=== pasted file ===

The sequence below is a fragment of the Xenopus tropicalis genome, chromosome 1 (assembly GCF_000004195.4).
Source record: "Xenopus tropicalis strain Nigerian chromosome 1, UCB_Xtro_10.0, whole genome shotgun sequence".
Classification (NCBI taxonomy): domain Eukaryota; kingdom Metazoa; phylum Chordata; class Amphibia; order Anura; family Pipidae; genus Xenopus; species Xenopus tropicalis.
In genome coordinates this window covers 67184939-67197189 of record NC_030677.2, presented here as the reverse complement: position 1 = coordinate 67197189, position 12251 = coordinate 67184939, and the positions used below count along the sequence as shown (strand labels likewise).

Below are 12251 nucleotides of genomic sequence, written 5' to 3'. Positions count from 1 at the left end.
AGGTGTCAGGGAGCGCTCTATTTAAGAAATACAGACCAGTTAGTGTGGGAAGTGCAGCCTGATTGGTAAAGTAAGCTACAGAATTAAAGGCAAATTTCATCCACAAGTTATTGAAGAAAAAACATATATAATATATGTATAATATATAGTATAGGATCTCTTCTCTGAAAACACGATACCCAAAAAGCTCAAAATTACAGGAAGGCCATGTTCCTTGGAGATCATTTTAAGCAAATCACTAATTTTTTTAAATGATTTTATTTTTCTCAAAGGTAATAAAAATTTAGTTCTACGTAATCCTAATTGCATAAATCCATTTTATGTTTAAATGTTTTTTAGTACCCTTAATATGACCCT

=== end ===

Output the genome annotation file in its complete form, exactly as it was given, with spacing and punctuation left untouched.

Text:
The sequence below is a fragment of the Xenopus tropicalis genome, chromosome 1 (assembly GCF_000004195.4).
Source record: "Xenopus tropicalis strain Nigerian chromosome 1, UCB_Xtro_10.0, whole genome shotgun sequence".
Classification (NCBI taxonomy): domain Eukaryota; kingdom Metazoa; phylum Chordata; class Amphibia; order Anura; family Pipidae; genus Xenopus; species Xenopus tropicalis.
In genome coordinates this window covers 67184939-67197189 of record NC_030677.2, presented here as the reverse complement: position 1 = coordinate 67197189, position 12251 = coordinate 67184939, and the positions used below count along the sequence as shown (strand labels likewise).

Below are 12251 nucleotides of genomic sequence, written 5' to 3'. Positions count from 1 at the left end.
AGGTGTCAGGGAGCGCTCTATTTAAGAAATACAGACCAGTTAGTGTGGGAAGTGCAGCCTGATTGGTAAAGTAAGCTACAGAATTAAAGGCAAATTTCATCCACAAGTTATTGAAGAAAAAACATATATAATATATGTATAATATATAGTATAGGATCTCTTCTCTGAAAACACGATACCCAAAAAGCTCAAAATTACAGGAAGGCCATGTTCCTTGGAGATCATTTTAAGCAAATCACTAATTTTTTTAAATGATTTTATTTTTCTCAAAGGTAATAAAAATTTAGTTCTACGTAATCCTAATTGCATAAATCCATTTTATGTTTAAATGTTTTTTAGTACCCTTAATATGACCCT